Create a gold bitmap font

In this post I'll take you through the process of producing a gold colored font similar to what I've used in my own apps.

First the alphabet:

We need a string of characters separated by one or more spaces (I used 4 in the example below to properly separate the characters) to use in Gimp to create the font string.


As in my other post I'll just create a truncated alphabet for simplicity.

Using Gimp to create an alphabet image:

Open up Gimp and create a blank image of size 500 x 20,000. You might have to experiment here to get an image large enough for your complete alphabet. MENU/File/New… and set the image size and press OK.

Now we need to color the background black using the Bucket-Fill tool from the Gimp toolbox.

Next, switch the Gimp Foreground/Background colors around so we get white as the foreground color (use the curved double arrow near the black/white color boxes on the Gimp toolbox.

Select the 'Text' tool from the Gimp toolbox and choose the font you want to use, font size etc. I chose 'Tiranti Solid LET' 200 pixels for this example. I turned on Bold to give the character strokes some width. Finally I flattened the image (MENU/Image/Flatten Image).

This is approximately what you should have now (I've adjusted the image size for this post):

White letters on a black background.

Create the bump-map:

Next we blur the letters slightly (MENU/Filters/Blur/Gaussian Blur, size=5). This will help to give the letters a 3D shape later.

Now we want to create a bump-map for the letters to generate a 3D shape: MENU/Select/By Colour, now click on the black background. MENU/Select/Invert

Go to the Layers dialog (MENU/Windows/Dockable-Dialogs/Layers) click on the "Create a new layer" button at the bottom left, select Transparency, name the layer bump-map and click OK. Next click the eye-symbol on the Background layer to hide it.

Select BlendTool on the Gimp toolbox (square with L-R black to white gradient) and set, Mode:Normal, Opacity:100%, Gradient: FG to BG (RGB), Shape: Linear. Now drag out the line from the very top of the image to the very bottom in a completely vertical line. If you don't make the line vertical the gradient will be tilted. Your letters will now have a gradient from top to bottom.

Get rid of the select (MENU/Select/None), and apply the bump-map (MENU/Filters/Map/Bump Map). In the dialog set Bump Map:background image, Map Type: Sinusoidal (this is nice), and then press OK. Your lettering should appear 3D.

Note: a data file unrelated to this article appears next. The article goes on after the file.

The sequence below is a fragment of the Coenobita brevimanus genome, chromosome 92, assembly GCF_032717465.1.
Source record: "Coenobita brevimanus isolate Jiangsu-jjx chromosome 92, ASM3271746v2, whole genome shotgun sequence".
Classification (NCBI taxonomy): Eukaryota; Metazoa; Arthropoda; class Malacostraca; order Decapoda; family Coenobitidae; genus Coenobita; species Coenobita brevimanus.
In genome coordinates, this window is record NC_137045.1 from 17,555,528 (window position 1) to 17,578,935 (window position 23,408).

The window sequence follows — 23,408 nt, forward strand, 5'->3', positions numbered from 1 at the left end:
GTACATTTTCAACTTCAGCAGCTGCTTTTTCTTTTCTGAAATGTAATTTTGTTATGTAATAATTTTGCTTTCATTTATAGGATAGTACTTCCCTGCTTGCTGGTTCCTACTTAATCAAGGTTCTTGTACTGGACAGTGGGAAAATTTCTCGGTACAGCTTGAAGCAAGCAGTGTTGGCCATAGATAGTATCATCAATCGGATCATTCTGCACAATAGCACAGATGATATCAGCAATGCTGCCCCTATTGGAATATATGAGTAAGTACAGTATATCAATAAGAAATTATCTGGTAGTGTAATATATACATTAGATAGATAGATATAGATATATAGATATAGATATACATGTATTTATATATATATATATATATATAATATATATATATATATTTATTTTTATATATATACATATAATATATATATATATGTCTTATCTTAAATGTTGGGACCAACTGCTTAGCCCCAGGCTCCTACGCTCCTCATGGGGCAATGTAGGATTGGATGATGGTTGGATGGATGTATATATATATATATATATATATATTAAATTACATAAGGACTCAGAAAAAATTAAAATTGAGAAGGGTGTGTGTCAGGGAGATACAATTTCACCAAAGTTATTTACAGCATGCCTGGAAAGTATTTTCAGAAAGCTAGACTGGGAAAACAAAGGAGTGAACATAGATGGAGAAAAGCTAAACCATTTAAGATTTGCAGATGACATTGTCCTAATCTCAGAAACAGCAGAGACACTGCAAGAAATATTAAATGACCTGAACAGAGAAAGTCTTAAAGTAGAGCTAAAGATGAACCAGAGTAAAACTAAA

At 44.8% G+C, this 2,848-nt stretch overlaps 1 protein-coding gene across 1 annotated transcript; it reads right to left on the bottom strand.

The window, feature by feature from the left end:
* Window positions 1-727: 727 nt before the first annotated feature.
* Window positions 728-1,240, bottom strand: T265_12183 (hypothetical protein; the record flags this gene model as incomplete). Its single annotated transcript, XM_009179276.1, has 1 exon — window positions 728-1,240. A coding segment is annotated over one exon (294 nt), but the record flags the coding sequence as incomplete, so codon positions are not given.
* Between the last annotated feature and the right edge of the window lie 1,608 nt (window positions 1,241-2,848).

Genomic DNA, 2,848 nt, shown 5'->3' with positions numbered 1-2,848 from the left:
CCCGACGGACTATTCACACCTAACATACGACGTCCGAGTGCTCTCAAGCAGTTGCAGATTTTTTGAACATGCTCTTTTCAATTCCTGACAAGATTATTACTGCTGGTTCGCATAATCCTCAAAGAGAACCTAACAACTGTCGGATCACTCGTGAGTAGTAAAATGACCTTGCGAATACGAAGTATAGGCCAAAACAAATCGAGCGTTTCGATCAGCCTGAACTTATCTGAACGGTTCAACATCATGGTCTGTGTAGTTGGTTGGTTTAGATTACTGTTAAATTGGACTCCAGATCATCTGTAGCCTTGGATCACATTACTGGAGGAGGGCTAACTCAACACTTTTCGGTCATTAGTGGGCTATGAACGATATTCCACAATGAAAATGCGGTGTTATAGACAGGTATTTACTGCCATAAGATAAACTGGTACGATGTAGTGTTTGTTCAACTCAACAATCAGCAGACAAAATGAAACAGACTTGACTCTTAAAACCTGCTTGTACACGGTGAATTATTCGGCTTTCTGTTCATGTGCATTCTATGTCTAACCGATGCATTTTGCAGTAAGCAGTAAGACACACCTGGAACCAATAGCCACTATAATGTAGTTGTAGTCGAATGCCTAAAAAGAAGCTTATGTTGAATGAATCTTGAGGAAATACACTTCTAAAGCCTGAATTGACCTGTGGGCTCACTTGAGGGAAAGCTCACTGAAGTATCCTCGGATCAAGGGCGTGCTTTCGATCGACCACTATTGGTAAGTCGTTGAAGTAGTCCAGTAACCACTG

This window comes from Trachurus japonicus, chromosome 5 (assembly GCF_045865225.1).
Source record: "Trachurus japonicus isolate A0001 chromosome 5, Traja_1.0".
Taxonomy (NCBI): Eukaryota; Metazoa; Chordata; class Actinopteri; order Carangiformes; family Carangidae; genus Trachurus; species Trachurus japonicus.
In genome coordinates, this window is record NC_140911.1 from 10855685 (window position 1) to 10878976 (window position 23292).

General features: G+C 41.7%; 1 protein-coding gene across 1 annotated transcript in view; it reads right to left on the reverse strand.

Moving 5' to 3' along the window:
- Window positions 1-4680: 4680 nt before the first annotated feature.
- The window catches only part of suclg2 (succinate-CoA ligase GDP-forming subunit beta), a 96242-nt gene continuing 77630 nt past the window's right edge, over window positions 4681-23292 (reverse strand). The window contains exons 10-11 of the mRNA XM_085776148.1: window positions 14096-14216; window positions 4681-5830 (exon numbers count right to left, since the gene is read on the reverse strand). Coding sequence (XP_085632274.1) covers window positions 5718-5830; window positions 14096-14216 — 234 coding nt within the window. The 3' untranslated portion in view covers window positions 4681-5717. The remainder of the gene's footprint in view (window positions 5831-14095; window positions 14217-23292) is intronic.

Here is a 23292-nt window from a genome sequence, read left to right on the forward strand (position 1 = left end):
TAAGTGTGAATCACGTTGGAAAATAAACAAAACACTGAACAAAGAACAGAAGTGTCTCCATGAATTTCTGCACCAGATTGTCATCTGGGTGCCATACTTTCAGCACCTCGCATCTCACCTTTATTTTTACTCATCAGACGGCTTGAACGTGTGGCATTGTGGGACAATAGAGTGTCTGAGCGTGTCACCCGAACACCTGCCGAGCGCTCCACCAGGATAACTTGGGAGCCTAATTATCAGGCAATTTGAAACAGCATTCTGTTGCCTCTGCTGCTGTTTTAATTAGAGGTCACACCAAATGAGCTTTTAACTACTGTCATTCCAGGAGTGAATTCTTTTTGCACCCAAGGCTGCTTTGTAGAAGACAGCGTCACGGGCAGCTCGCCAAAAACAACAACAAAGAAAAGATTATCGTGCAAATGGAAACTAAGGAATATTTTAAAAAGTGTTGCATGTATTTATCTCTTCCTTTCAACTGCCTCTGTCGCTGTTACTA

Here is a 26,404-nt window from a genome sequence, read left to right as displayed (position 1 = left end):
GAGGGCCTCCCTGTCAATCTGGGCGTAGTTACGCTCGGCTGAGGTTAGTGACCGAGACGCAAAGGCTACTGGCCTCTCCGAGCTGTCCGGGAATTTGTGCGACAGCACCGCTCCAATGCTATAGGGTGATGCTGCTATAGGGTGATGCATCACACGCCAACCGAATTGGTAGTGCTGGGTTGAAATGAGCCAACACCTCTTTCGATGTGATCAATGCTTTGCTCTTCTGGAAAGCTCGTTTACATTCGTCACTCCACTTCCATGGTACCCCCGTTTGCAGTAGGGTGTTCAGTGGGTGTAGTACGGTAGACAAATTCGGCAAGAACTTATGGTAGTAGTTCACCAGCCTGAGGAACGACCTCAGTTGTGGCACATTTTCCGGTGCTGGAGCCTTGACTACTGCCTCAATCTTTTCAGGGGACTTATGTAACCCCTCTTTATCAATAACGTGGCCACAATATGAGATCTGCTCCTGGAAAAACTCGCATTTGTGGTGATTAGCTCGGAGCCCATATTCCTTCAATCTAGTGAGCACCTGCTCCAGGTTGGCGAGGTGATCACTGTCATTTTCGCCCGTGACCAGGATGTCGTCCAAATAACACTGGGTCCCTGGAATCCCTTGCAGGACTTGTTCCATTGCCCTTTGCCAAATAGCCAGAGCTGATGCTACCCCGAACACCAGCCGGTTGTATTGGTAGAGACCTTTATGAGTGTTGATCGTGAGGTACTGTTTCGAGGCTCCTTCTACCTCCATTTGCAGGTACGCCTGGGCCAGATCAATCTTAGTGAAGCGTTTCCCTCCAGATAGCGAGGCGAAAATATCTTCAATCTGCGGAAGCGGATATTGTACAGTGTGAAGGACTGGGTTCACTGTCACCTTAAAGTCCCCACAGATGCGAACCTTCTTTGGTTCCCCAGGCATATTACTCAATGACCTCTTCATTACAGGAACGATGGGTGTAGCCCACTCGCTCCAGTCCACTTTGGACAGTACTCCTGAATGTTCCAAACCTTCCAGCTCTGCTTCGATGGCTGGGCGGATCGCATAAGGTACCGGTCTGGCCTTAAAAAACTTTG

Make Letters Metalic:

Next we want to make the letters appear shiny like they were made from metal (MENU/Colors/Curves…). Pull out the curves so they look something like:

Metallic color curve preset for metallic look.

You can save this curve by clicking on the green+. Press OK. The lettering should appear much like the following (if you zoom in -- use mouse wheel):

Letters given a metallic look by adjusting the Color Curves.

Apply the Gold Color:

First we need to set a fore-ground color. Click on the foreground color blot(white block on Gimp toolbox) and set a yellow color: fff556 and press OK. In the Layers dialog make sure the visible layer (letters) is selected and apply that color to the image (MENU/Colors/Map/Gradient Map). This gives the object a nice gold color. NOTE: You can choose other colors and produce metallic lettering to suit your needs.

Letters colored with Gradient Map

A drop-shadow can now be added. Select the letters as we did above (MENU/Select/By Color, now click on the black background. MENU/Select/Invert) and generate a drop-shadow (MENU/Filters/Light and Shadow/Drop Shadow, Opacity: 85%) and press OK. Un-select the characters (Shift-Ctrl-A). This gives each character a nice drop shadow something like the following:

Drop-Shadow added.

We can now delete the background layer (the red circle with cross in Gimp layers dialog), merge the visible layers (MENU/Image/Merge Visible Layers) and Save (Ctrl-S) and Export (Ctrl-E, uncheck the "Save Background Color" checkbox and save as PNG file) our work.

Gold letter alphabet with drop shadow.


Next we have to take our linear alphabet image, that we just created, and split each letter out into individual images.

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